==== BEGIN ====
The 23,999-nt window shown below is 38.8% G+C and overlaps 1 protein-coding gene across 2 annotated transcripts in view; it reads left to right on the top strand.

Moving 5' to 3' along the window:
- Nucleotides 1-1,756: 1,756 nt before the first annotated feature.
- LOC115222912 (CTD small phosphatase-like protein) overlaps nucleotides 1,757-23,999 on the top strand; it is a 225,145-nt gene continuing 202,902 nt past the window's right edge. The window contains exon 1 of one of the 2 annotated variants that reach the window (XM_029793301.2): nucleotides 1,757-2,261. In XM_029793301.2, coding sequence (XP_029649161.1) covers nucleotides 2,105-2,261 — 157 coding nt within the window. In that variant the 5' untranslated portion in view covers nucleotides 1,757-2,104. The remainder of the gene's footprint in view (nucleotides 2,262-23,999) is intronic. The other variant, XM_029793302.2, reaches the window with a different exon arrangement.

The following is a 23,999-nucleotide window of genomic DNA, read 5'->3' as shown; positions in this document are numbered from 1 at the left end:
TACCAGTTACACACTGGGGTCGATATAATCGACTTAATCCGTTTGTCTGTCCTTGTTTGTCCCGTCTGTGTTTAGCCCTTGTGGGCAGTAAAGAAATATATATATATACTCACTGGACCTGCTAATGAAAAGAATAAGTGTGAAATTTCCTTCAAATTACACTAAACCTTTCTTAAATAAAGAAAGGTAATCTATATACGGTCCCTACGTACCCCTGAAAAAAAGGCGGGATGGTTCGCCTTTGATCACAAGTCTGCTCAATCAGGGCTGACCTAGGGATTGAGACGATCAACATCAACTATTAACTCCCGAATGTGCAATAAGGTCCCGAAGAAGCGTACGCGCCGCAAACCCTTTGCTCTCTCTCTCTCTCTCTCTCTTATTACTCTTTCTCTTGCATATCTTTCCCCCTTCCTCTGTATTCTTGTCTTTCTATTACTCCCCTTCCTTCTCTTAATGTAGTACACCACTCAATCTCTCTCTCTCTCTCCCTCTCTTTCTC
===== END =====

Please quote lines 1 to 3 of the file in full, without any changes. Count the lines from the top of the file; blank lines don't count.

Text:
The 23,999-nt window shown below is 38.8% G+C and overlaps 1 protein-coding gene across 2 annotated transcripts in view; it reads left to right on the top strand.

Moving 5' to 3' along the window:
- Nucleotides 1-1,756: 1,756 nt before the first annotated feature.